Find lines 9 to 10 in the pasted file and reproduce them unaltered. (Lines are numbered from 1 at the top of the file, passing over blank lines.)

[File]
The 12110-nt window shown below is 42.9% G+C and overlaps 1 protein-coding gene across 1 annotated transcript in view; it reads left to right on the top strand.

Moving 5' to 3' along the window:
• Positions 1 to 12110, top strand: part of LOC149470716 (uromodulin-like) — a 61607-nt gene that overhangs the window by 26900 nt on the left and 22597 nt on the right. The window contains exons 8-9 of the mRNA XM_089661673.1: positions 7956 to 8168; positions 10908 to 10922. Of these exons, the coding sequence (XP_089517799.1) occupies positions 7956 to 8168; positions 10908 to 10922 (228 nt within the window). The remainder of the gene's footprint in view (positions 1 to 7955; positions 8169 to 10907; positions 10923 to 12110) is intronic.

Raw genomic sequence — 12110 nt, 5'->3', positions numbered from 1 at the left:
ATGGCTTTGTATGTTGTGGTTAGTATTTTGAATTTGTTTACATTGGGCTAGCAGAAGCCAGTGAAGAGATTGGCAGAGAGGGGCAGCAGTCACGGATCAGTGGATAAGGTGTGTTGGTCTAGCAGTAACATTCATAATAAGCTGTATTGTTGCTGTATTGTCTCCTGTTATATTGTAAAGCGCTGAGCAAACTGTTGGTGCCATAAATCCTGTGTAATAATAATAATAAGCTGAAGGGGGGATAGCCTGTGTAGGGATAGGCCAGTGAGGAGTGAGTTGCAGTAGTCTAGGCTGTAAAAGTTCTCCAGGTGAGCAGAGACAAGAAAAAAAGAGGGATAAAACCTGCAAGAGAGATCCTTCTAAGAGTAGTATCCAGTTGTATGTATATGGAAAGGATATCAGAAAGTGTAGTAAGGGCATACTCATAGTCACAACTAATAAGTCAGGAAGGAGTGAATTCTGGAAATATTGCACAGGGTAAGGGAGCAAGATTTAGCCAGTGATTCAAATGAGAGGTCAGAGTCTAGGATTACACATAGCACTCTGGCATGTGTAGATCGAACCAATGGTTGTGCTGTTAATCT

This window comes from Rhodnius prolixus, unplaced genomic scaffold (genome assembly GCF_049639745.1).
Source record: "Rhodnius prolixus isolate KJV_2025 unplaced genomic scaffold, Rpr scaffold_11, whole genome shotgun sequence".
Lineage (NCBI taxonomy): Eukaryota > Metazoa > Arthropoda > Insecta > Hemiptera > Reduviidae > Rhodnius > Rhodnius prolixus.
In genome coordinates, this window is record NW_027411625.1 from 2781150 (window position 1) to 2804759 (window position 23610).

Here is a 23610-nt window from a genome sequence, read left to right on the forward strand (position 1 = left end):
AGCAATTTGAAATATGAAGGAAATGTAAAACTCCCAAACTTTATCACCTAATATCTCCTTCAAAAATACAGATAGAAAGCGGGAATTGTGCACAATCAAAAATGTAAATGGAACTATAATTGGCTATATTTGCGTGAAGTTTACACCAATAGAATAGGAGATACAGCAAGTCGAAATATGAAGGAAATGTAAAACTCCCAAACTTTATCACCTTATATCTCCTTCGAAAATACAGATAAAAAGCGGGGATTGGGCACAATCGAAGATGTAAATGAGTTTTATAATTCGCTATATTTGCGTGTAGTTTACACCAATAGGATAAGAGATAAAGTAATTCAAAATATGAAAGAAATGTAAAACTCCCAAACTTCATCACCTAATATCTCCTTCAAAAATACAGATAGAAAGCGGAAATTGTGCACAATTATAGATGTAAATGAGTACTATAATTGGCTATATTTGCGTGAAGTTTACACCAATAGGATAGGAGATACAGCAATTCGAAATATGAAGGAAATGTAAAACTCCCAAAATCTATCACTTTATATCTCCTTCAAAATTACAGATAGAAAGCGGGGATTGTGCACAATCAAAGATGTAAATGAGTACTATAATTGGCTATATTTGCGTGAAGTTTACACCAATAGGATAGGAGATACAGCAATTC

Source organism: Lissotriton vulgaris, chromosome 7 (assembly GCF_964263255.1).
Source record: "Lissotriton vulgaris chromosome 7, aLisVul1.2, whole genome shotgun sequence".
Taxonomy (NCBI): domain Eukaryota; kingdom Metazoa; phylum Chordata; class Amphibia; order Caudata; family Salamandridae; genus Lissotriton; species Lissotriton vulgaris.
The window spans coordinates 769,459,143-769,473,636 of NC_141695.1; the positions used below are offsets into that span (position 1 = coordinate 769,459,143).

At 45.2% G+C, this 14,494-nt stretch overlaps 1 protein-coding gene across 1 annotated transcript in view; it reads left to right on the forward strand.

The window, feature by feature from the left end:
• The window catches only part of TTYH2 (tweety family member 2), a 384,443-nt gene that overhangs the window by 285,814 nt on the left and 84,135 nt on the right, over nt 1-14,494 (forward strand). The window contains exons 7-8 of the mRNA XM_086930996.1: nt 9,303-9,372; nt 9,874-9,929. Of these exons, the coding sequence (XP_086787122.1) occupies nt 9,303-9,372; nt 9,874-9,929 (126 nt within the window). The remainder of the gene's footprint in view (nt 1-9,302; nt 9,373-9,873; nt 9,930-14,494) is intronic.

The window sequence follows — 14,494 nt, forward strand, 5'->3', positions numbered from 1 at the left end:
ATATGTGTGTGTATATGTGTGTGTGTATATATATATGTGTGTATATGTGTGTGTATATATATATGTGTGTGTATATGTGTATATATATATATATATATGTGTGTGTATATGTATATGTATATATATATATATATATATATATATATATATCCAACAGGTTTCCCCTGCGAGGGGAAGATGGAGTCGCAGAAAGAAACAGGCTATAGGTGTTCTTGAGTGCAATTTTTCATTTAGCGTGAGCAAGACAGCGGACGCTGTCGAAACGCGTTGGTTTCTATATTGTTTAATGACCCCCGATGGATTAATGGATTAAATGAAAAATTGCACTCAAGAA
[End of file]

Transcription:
In genome coordinates, this window is record NW_027411625.1 from 2781150 (window position 1) to 2804759 (window position 23610).

Here is a 23610-nt window from a genome sequence, read left to right on the forward strand (position 1 = left end):